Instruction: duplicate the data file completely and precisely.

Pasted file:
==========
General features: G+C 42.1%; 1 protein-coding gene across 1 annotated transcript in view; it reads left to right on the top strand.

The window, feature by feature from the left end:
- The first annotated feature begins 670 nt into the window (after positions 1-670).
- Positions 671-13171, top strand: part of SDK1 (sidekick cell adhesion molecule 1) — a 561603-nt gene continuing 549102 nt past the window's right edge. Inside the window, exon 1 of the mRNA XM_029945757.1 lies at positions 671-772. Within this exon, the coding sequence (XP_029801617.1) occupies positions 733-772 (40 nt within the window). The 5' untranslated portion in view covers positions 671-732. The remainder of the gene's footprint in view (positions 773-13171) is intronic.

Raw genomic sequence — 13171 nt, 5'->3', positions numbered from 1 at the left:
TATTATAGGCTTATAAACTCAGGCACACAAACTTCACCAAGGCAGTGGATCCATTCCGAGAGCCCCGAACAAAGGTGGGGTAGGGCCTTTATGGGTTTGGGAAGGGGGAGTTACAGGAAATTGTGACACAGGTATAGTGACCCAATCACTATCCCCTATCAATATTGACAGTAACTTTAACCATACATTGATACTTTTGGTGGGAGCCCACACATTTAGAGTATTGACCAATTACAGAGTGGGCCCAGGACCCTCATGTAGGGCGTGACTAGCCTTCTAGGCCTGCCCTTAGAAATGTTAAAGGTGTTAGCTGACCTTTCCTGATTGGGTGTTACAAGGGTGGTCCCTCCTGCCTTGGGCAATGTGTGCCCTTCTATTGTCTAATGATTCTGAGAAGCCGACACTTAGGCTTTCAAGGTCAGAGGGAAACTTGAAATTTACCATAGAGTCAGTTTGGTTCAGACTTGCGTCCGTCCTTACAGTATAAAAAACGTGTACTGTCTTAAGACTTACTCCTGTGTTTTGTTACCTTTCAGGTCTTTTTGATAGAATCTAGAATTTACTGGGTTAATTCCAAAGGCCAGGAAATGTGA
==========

General features: G+C 42.1%; 1 protein-coding gene across 1 annotated transcript in view; it reads left to right on the top strand.

The window, feature by feature from the left end:
- The first annotated feature begins 670 nt into the window (after positions 1-670).
- Positions 671-13171, top strand: part of SDK1 (sidekick cell adhesion molecule 1) — a 561603-nt gene continuing 549102 nt past the window's right edge. Inside the window, exon 1 of the mRNA XM_029945757.1 lies at positions 671-772. Within this exon, the coding sequence (XP_029801617.1) occupies positions 733-772 (40 nt within the window). The 5' untranslated portion in view covers positions 671-732. The remainder of the gene's footprint in view (positions 773-13171) is intronic.

Raw genomic sequence — 13171 nt, 5'->3', positions numbered from 1 at the left:
TATTATAGGCTTATAAACTCAGGCACACAAACTTCACCAAGGCAGTGGATCCATTCCGAGAGCCCCGAACAAAGGTGGGGTAGGGCCTTTATGGGTTTGGGAAGGGGGAGTTACAGGAAATTGTGACACAGGTATAGTGACCCAATCACTATCCCCTATCAATATTGACAGTAACTTTAACCATACATTGATACTTTTGGTGGGAGCCCACACATTTAGAGTATTGACCAATTACAGAGTGGGCCCAGGACCCTCATGTAGGGCGTGACTAGCCTTCTAGGCCTGCCCTTAGAAATGTTAAAGGTGTTAGCTGACCTTTCCTGATTGGGTGTTACAAGGGTGGTCCCTCCTGCCTTGGGCAATGTGTGCCCTTCTATTGTCTAATGATTCTGAGAAGCCGACACTTAGGCTTTCAAGGTCAGAGGGAAACTTGAAATTTACCATAGAGTCAGTTTGGTTCAGACTTGCGTCCGTCCTTACAGTATAAAAAACGTGTACTGTCTTAAGACTTACTCCTGTGTTTTGTTACCTTTCAGGTCTTTTTGATAGAATCTAGAATTTACTGGGTTAATTCCAAAGGCCAGGAAATGTGA